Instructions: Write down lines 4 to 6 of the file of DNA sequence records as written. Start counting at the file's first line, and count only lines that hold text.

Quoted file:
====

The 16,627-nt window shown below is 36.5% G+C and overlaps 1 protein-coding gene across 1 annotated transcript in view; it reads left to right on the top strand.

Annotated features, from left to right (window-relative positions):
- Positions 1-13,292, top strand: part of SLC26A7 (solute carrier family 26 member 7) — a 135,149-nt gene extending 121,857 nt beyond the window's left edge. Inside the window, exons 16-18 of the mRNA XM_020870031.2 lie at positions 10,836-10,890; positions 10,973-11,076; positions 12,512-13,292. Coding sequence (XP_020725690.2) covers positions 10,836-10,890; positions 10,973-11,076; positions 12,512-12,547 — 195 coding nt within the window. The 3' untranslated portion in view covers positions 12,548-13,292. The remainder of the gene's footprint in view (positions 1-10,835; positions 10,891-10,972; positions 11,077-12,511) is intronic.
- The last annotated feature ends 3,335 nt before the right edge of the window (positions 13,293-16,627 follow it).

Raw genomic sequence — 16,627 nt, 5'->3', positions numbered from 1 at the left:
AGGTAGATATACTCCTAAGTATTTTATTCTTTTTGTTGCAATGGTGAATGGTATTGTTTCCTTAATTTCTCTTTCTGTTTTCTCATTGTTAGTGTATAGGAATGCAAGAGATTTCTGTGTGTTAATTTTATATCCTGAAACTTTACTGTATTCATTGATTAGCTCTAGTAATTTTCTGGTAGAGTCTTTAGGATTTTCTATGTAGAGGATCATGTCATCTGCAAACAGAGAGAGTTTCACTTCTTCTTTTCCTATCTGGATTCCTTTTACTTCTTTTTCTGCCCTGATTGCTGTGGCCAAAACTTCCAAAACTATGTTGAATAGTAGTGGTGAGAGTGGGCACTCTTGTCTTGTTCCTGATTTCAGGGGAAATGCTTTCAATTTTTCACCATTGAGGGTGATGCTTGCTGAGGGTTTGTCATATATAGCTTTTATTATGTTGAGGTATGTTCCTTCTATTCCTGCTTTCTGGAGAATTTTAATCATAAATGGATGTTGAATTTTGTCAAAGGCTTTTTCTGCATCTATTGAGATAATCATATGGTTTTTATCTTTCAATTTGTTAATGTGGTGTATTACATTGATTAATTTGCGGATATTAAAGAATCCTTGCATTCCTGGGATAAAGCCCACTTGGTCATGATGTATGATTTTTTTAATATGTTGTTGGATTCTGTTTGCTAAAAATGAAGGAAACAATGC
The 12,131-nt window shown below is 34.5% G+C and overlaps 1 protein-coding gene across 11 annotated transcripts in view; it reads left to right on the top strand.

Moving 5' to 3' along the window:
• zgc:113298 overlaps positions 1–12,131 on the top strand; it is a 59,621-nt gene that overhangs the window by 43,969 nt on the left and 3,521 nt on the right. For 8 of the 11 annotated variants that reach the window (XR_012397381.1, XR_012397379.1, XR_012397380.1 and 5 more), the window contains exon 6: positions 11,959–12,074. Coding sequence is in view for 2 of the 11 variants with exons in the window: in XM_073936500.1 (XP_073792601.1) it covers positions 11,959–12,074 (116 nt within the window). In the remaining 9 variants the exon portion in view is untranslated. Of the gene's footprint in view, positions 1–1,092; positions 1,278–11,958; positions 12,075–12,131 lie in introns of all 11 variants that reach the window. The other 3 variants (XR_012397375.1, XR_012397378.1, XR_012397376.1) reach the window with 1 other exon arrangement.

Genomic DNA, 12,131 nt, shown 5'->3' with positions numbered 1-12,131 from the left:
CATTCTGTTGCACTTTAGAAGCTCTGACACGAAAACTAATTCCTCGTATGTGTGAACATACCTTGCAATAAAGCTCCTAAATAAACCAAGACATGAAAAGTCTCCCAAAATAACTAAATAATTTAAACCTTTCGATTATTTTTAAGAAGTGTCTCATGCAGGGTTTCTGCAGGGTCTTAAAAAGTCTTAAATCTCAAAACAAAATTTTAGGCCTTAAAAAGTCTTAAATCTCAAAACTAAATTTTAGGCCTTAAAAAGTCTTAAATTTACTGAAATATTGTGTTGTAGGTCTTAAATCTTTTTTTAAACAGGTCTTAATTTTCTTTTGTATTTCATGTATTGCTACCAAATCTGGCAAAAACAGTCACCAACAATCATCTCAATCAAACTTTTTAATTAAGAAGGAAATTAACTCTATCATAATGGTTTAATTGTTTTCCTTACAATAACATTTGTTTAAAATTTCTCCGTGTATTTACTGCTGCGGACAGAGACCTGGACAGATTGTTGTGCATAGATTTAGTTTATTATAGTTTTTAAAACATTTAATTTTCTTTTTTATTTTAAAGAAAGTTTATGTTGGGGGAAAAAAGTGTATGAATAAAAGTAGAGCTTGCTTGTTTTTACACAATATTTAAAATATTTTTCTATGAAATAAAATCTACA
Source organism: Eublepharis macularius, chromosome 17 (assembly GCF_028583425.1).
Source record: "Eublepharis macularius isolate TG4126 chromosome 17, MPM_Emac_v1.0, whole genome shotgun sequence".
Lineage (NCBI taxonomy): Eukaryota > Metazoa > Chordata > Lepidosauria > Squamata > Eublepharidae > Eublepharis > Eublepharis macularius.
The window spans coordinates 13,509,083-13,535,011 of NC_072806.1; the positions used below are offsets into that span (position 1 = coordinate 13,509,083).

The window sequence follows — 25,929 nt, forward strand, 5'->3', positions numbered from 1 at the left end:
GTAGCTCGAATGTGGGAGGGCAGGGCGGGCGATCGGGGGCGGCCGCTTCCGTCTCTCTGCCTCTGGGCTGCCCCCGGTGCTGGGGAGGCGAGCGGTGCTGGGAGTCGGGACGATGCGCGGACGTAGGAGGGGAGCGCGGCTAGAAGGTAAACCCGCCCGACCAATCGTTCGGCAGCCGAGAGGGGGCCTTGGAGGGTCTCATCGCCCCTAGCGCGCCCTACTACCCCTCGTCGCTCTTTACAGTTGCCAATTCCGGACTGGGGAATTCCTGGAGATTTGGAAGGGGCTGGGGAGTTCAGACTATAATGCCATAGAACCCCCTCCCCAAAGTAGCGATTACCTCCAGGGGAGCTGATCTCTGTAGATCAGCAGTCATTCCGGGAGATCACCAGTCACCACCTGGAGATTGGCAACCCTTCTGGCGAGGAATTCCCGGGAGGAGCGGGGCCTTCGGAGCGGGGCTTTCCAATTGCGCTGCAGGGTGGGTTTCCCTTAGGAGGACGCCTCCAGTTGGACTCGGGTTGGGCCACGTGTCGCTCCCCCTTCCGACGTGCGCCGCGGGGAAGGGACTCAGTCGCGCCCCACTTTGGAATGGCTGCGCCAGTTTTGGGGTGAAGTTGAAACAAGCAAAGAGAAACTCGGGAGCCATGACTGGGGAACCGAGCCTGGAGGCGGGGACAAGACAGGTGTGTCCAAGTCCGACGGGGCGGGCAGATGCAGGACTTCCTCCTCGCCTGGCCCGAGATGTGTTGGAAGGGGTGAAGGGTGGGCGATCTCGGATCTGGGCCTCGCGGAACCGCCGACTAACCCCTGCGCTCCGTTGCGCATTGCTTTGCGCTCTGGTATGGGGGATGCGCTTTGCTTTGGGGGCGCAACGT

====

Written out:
- The last annotated feature ends 3,335 nt before the right edge of the window (positions 13,293-16,627 follow it).

Raw genomic sequence — 16,627 nt, 5'->3', positions numbered from 1 at the left:
AGGTAGATATACTCCTAAGTATTTTATTCTTTTTGTTGCAATGGTGAATGGTATTGTTTCCTTAATTTCTCTTTCTGTTTTCTCATTGTTAGTGTATAGGAATGCAAGAGATTTCTGTGTGTTAATTTTATATCCTGAAACTTTACTGTATTCATTGATTAGCTCTAGTAATTTTCTGGTAGAGTCTTTAGGATTTTCTATGTAGAGGATCATGTCATCTGCAAACAGAGAGAGTTTCACTTCTTCTTTTCCTATCTGGATTCCTTTTACTTCTTTTTCTGCCCTGATTGCTGTGGCCAAAACTTCCAAAACTATGTTGAATAGTAGTGGTGAGAGTGGGCACTCTTGTCTTGTTCCTGATTTCAGGGGAAATGCTTTCAATTTTTCACCATTGAGGGTGATGCTTGCTGAGGGTTTGTCATATATAGCTTTTATTATGTTGAGGTATGTTCCTTCTATTCCTGCTTTCTGGAGAATTTTAATCATAAATGGATGTTGAATTTTGTCAAAGGCTTTTTCTGCATCTATTGAGATAATCATATGGTTTTTATCTTTCAATTTGTTAATGTGGTGTATTACATTGATTAATTTGCGGATATTAAAGAATCCTTGCATTCCTGGGATAAAGCCCACTTGGTCATGATGTATGATTTTTTTAATATGTTGTTGGATTCTGTTTGCTAAAAATGAAGGAAACAATGC